British officials say they've been unable to trace the rightful heirs to a trove of gold coins found stashed inside a piano and worth a "life-changing" amount of money. The school that owns the piano and the tuner who found the gold are now in line for a windfall after a coroner investigating the find declared it treasure. But a couple who owned the piano for three decades before donating it to their local school will likely miss out. Coroner John Ellery said Thursday that, despite a thorough investigation and a public appeal for information, "we simply do not know" who concealed the coins, discovered last year when the piano was sent for tuning in Shropshire, central England, reports the AP.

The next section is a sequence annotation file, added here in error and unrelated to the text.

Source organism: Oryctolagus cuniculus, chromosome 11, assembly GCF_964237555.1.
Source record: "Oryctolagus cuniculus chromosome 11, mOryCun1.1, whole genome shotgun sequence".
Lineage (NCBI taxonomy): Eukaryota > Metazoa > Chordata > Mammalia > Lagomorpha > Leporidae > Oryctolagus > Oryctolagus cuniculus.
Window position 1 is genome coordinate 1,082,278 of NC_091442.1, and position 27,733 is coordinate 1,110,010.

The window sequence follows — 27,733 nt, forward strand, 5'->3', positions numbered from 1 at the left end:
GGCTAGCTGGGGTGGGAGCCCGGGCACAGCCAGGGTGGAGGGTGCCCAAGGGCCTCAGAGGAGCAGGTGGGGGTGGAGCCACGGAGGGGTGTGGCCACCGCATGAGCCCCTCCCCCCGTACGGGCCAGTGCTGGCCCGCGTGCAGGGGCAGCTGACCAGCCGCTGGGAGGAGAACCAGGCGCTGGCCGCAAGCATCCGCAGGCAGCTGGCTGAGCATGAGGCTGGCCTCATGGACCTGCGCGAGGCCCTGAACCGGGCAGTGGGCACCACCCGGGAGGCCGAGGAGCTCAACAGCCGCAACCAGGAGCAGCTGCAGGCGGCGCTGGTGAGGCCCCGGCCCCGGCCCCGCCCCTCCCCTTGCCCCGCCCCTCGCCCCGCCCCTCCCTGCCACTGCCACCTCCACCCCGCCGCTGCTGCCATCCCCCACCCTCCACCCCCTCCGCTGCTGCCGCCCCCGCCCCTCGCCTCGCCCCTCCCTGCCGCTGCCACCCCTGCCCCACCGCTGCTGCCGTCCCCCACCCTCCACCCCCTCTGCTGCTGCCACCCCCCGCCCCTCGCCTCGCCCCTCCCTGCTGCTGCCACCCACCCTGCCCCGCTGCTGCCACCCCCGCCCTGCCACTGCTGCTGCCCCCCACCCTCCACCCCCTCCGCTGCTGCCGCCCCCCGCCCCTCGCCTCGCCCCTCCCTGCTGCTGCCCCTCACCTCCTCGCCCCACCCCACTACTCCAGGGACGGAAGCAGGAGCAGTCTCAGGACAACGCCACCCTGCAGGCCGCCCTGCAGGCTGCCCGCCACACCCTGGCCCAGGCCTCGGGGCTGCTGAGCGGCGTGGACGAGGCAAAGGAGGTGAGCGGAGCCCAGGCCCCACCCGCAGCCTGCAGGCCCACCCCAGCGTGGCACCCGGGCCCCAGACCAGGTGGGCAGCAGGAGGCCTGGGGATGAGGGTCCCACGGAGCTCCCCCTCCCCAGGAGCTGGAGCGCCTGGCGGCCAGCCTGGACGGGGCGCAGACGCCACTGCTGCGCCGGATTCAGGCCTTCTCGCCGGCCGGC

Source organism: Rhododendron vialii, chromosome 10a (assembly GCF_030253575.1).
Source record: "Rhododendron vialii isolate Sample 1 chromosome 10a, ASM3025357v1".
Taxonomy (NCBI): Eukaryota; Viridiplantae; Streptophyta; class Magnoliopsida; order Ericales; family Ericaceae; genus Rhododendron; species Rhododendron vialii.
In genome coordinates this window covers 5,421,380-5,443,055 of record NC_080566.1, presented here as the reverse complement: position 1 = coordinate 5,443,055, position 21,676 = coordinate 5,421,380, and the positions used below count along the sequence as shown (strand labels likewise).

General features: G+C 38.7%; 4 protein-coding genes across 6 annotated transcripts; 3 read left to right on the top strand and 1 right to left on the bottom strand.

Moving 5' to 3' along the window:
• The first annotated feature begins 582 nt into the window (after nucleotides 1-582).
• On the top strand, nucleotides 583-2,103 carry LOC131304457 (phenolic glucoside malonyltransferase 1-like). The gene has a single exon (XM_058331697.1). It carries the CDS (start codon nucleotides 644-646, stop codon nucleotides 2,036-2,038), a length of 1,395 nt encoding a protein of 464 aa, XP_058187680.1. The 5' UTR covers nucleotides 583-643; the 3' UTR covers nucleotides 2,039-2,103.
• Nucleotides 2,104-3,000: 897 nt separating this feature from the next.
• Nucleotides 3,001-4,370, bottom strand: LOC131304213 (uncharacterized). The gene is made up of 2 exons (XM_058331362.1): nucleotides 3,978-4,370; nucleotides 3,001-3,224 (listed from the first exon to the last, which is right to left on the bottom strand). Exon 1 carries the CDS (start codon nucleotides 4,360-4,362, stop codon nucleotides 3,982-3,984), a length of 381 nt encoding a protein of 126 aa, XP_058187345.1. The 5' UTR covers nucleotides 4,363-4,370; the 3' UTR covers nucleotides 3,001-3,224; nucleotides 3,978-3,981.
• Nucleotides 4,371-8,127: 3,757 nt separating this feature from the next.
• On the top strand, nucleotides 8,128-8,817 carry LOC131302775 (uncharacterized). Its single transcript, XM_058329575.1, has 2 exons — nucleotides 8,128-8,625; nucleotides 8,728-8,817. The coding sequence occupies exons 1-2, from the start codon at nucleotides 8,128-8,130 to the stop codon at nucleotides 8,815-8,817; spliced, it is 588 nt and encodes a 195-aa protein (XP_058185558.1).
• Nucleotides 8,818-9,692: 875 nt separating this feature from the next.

Under the keyboard—neatly stacked in hand-stitched packages and pouches—were 913 gold sovereigns and half-sovereigns minted in the 19th and early 20th centuries. The 13-pound hoard has not been formally valued. But Peter Reavill of the British Museum has said the trove is worth a "potentially life-changing" amount. Revenue from items declared "treasure" is generally split between the owner—in this case, the Bishops Castle Community College—and the finder, piano tuner Martin Backhouse. The piano was owned for 33 years by Graham and Meg Hemmings, who donated it last year to the school near their home. Investigators had determined the piano was built in London in 1906 and sold to a pair of piano teachers in Saffron Walden, eastern England, but the trail ostensibly went cold after that. (Read more treasure stories.)